Downloadable Polling Data
Data Format 1
The polling data for the presidency, Senate, and House are each available in two formats. In the first format, the file pres_polls.csv lists every available presidential poll, sorted first on state and for each state chronologically on the middle day of the poll, with Jan. 1 = 1.0, Jan. 2 = 2.0, etc. so a poll that started Jan. 10 and ended Jan 11 would be day 10.5. Similarly, senate_polls.csv and house_poll.csv list the Senate and House polls the same way. In this format, every poll occupies one line of ASCII text, with the following fields separated by commas:Day, poll length, state (or CD), (empty), Dem %, GOP %, Other %, Ending date, (7 empty fields), Pollster-poll length
In this format, all the data is contained in a single file.
Data Format 2
The second format has one .csv file for each day listing the best estimate for each state (or CD). If there were multiple polls for a state (or CD) within a week, they are averaged according to this averaging algorithm. Thus a Senate file for, say, Aug 24 (file: Aug24.csv) contains the best estimate for each of the 33 Senate races as of that day. Some states may have recent polls, but for other states, the most recent estimate may be quite old, or even the 2002 election if that state has not been polled at all in 2008. If new polls came in on Aug. 24, then these will be reflected in the Aug25.csv file, and so on.
The files for the President, Senate and House, have 51, 33, and 435 data lines per file, respectively, corresponding to the number of races. Since there is a separate data file every day, they are packaged as pres.zip, senate.zip, and house.zip, respectively. The format of the lines is the same as above, except that field 4 is the electoral votes (for the presidential race), and fields 9-15 correspond to strong Dem, weak Dem, barely Dem, tie, barely GOP, weak GOP, and strong GOP, respectively. In this case, barely means a lead of less than 5%; weak means 5-9%, and strong means 10% or more. For example, a Democratic lead of 48% to 42% would be consider weak Dem and this there would be an entry in field 10 with the other field in the 9-15 range empty. Similarly, a GOP lead of 48% to 47% would be barely GOP and thus there would be an entry in field 13. A 48% to 48% tie would have an entry in field 12 and the others empty. The information in fields 9-15 is redundant since it can be computed from fields 5 and 6. It is provided for convenience to allow Excel to sum columns 9-15. Here are the files:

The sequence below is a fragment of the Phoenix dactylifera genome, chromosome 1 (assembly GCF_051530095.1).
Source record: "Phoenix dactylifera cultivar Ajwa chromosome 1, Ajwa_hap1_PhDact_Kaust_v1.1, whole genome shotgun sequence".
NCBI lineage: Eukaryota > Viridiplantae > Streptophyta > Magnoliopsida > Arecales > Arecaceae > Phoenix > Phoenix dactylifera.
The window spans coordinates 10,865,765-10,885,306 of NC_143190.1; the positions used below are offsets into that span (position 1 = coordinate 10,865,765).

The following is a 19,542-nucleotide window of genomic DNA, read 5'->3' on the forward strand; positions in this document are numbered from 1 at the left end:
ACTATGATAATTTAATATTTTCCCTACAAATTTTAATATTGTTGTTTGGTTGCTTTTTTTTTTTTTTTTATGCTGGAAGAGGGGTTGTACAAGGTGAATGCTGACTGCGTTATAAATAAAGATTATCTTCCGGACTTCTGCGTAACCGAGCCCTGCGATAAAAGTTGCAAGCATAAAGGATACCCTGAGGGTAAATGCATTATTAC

The Downloadable Files
For people who want a prettified spreadsheet for President, a method is available to make one yourself quite easily. Basically, there is an Excel-97 template file available and the current daily spreadsheet extracted from pres.zip. By combining the two, you can get the current data in a nice colorful form. To make the colorful spreadsheet, proceed as follows.
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